Min Omar Davies to Cliff Hughes on Nationwide re Mt Rosser leg of North South link - says Chinese will identify land they want— Diana McCaulay (@dmccaulay) August 07, 2014
This week the Mount Rosser toll road bypass from Kingston to the North Coast opened to much fanfare. So serious was it that, allegedly, a member of government who showed up to the road opening in a tropical country in August in polo shirt and jeans was asked by the Prime Minister of Jamaica to step aside out of the proverbial videolight.
Let that sink in. Members of the Government of Jamaica gathered to open a road. In 2014. A road that, as far as I know, is part of the a project called Highway 2000. How prescient of the foreign engineers who worked on this project to nickname it Highway 3000.
Let it also sink in that the Government of Jamaica has, in exchange for Chinese government investment (through CHEC) has allowed the Chinese government to select 1,200 acres of land. To repeat, the Government of Jamaica allowed a foreign government to select whatever land in Jamaica that it wanted.
I have some questions.
Where is Robert Pickersgill, the Minister of Government responsible for Water, Land, Environment & Climate Change? Why has so much about the Government of Jamaica’s relationship with the Chinese government – much of which principally concerns land and environment – only coming from Omar Davis, the Minister responsible for Transport, Works and Housing? Fine the Mount Rosser Bypass is a transportation thing, but where is Minister Pickersgill to answer questions about the land? Also, where is Anthony Hylton, the Minister responsible for Industry, Investment and Commerce? The Chinese government is, ostensibly, investing in Jamaica is it not?
What is the value of this 1,200 acres of land? Who valued this 1,200 acres of land, if at all the Government of Jamaica bothered to have a valuation done after the Chinese government selected what it wanted? Is that value less than, equal to, or greater than the cost of building the Mount Rosser bypass toll road together with the earnings from exclusive operation of the toll road for 50 years? It appears that no limits were given on the choice of 1,200 acres of land, so dare I ask what parameters were set for use of this 1,200 acres of land? Has the Government of Jamaica asked for or received any information from the Chinese government about how the 1,200 acres of land will be used? Must the 1,200 acres of land be one plot or is the Chinese government allowed to choose plots of varying sizes that are in sum 1,200 acres?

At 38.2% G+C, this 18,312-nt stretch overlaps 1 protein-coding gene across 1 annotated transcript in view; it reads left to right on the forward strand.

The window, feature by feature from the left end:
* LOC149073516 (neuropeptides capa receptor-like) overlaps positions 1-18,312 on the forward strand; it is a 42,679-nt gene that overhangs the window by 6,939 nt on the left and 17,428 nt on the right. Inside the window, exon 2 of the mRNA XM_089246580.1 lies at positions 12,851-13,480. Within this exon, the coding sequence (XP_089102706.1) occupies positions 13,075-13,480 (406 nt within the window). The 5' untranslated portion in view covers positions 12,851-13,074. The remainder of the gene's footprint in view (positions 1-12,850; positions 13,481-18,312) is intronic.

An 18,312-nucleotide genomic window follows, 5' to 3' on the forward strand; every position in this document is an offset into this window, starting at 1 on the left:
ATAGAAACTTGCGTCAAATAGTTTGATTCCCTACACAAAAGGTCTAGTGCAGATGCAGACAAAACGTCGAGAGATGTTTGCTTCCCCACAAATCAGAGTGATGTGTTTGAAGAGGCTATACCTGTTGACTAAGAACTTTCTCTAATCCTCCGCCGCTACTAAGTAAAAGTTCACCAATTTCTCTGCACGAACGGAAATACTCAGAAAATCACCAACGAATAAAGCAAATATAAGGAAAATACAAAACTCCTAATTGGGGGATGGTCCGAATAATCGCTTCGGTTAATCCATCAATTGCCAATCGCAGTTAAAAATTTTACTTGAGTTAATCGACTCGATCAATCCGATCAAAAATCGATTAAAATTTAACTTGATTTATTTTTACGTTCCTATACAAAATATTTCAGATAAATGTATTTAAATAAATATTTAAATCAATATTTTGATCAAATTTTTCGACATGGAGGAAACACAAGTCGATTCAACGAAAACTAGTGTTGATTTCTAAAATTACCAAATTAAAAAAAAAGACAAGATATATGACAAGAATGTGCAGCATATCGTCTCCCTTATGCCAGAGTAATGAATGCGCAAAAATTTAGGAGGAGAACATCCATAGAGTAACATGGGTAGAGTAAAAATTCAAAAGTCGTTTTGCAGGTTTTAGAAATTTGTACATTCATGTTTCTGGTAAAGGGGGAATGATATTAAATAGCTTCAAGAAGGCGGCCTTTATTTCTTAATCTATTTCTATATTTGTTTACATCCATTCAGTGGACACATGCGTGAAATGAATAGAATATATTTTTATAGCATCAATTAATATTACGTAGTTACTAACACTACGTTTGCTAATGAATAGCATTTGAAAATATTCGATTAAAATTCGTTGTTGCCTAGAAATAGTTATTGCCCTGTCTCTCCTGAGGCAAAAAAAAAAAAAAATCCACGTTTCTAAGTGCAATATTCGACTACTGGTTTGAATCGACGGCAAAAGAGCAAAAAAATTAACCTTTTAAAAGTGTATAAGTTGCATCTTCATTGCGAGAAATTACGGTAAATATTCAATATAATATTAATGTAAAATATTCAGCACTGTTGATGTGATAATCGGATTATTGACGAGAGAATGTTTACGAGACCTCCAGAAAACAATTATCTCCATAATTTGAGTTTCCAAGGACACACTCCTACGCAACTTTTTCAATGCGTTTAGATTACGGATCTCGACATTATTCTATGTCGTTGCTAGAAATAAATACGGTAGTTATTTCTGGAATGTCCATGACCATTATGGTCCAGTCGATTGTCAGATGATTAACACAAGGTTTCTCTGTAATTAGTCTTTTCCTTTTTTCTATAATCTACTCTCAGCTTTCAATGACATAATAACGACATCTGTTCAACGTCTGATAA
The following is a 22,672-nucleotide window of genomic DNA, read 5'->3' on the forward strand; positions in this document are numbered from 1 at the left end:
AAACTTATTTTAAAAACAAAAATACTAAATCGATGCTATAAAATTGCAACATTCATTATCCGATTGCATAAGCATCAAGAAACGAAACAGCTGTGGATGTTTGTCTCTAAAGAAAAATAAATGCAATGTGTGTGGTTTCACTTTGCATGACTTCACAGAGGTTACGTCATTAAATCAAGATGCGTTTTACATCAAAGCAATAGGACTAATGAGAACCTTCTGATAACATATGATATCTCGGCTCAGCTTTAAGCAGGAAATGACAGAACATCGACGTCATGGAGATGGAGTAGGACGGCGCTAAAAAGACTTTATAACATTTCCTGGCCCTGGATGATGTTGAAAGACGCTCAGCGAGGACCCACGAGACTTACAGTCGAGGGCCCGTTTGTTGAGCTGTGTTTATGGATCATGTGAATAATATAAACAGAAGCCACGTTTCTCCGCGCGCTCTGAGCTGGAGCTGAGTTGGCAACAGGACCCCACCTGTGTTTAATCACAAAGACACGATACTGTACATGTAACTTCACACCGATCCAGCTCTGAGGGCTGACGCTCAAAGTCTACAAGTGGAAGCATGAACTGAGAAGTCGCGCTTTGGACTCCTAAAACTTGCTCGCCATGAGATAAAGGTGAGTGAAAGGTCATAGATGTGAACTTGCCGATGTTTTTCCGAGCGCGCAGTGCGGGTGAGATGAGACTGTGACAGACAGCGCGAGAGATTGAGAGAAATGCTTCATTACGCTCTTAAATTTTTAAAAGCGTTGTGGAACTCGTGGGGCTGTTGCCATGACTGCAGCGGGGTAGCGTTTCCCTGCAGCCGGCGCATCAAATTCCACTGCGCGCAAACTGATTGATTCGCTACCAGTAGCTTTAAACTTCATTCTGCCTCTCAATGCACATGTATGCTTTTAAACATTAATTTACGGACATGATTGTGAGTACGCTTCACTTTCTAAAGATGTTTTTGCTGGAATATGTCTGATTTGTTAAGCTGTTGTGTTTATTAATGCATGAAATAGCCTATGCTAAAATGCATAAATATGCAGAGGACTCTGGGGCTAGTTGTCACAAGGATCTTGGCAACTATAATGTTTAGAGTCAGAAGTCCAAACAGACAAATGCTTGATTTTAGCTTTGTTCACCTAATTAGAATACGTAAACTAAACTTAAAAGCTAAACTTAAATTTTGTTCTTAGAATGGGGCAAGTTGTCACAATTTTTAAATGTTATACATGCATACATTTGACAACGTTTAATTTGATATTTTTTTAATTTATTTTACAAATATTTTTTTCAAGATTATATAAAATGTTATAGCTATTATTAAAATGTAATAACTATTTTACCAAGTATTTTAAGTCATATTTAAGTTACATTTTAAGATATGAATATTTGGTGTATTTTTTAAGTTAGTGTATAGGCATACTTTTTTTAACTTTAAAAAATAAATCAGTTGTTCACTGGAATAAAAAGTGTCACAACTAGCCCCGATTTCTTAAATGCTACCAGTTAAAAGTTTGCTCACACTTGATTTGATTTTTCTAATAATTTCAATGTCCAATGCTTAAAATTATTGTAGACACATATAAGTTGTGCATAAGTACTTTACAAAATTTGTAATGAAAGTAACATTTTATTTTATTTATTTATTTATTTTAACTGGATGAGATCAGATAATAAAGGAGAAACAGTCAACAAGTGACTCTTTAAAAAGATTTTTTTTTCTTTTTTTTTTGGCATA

I AM SO FLABBERGASTED: WHO gives a FOREIGN government the RIGHT to CHOOSE WHICH LAND IT WANTS?
Suppose the Chinese government selects 1,200 acres that is strategically significant to Jamaica? Was the. Jamaica Defense Force consulted?
Shit. What am I asking…but let me press on.
Suppose the 1,200 acres of land is already occupied? Will users of the land (farmers, homes, factories, etc.) or landowners — and, yes, given that there are no available explicitly stated limits on the Chinese government’s right to choose these 1,200 acres of land, I can only infer that currently legitimate land users and title holders will be affected — be relocated to appropriate sites of their choosing? And, if that happens, how will they be relocated? What would be the timeframe (and other conditions) for relocation? How will the legitimate land users and title holders be compensated? Who will compensate them? What are the legal remedies and causes of action available to this category of Jamaicans should they be evicted because their Government of Jamaica allowed the Chinese government to select whatever 1,200 acres of land it wanted?